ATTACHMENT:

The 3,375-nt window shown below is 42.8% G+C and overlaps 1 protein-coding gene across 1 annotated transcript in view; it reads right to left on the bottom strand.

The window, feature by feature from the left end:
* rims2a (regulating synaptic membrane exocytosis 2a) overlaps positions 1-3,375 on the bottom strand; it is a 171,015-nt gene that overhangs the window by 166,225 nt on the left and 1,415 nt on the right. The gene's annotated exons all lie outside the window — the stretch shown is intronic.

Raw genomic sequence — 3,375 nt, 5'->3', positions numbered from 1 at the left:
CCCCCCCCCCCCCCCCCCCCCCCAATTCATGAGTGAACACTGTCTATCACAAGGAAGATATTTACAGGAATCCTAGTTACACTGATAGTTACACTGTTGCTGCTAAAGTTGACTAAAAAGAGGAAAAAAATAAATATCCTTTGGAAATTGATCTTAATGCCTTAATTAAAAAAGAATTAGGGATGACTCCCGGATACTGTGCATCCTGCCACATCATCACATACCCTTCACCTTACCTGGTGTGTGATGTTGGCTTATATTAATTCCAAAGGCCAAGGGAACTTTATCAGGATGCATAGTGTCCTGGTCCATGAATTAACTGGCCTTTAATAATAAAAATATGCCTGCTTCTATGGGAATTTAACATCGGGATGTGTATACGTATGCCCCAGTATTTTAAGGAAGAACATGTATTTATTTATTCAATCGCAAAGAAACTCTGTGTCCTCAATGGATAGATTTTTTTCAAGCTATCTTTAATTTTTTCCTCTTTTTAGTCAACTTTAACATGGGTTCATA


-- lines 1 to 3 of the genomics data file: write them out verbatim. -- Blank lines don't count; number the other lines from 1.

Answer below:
The 3,375-nt window shown below is 42.8% G+C and overlaps 1 protein-coding gene across 1 annotated transcript in view; it reads right to left on the bottom strand.

The window, feature by feature from the left end:
* rims2a (regulating synaptic membrane exocytosis 2a) overlaps positions 1-3,375 on the bottom strand; it is a 171,015-nt gene that overhangs the window by 166,225 nt on the left and 1,415 nt on the right. The gene's annotated exons all lie outside the window — the stretch shown is intronic.